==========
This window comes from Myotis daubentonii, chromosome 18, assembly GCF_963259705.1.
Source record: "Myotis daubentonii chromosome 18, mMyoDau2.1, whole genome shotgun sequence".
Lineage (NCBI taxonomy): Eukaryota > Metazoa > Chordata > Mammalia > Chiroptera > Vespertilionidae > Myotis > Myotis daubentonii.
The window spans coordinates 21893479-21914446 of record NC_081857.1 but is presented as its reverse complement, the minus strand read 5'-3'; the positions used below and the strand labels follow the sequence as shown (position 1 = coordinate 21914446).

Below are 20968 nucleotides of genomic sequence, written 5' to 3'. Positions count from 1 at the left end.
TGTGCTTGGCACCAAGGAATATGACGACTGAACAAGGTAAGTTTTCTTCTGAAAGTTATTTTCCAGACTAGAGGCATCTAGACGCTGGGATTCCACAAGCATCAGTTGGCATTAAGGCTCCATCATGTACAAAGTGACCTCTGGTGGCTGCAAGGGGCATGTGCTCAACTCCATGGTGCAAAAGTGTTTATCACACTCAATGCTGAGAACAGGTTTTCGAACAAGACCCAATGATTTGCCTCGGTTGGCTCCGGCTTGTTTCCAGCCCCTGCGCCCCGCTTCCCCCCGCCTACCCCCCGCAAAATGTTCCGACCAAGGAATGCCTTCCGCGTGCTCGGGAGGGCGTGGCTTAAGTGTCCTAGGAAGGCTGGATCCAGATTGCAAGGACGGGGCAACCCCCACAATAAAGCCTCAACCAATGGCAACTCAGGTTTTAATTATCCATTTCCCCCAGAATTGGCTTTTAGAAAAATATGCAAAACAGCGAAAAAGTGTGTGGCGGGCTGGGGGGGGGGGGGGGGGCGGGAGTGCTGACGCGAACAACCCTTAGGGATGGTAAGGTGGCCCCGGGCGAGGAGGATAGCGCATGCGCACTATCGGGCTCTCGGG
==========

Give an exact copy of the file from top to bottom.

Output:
This window comes from Myotis daubentonii, chromosome 18, assembly GCF_963259705.1.
Source record: "Myotis daubentonii chromosome 18, mMyoDau2.1, whole genome shotgun sequence".
Lineage (NCBI taxonomy): Eukaryota > Metazoa > Chordata > Mammalia > Chiroptera > Vespertilionidae > Myotis > Myotis daubentonii.
The window spans coordinates 21893479-21914446 of record NC_081857.1 but is presented as its reverse complement, the minus strand read 5'-3'; the positions used below and the strand labels follow the sequence as shown (position 1 = coordinate 21914446).

Below are 20968 nucleotides of genomic sequence, written 5' to 3'. Positions count from 1 at the left end.
TGTGCTTGGCACCAAGGAATATGACGACTGAACAAGGTAAGTTTTCTTCTGAAAGTTATTTTCCAGACTAGAGGCATCTAGACGCTGGGATTCCACAAGCATCAGTTGGCATTAAGGCTCCATCATGTACAAAGTGACCTCTGGTGGCTGCAAGGGGCATGTGCTCAACTCCATGGTGCAAAAGTGTTTATCACACTCAATGCTGAGAACAGGTTTTCGAACAAGACCCAATGATTTGCCTCGGTTGGCTCCGGCTTGTTTCCAGCCCCTGCGCCCCGCTTCCCCCCGCCTACCCCCCGCAAAATGTTCCGACCAAGGAATGCCTTCCGCGTGCTCGGGAGGGCGTGGCTTAAGTGTCCTAGGAAGGCTGGATCCAGATTGCAAGGACGGGGCAACCCCCACAATAAAGCCTCAACCAATGGCAACTCAGGTTTTAATTATCCATTTCCCCCAGAATTGGCTTTTAGAAAAATATGCAAAACAGCGAAAAAGTGTGTGGCGGGCTGGGGGGGGGGGGGGGGGCGGGAGTGCTGACGCGAACAACCCTTAGGGATGGTAAGGTGGCCCCGGGCGAGGAGGATAGCGCATGCGCACTATCGGGCTCTCGGG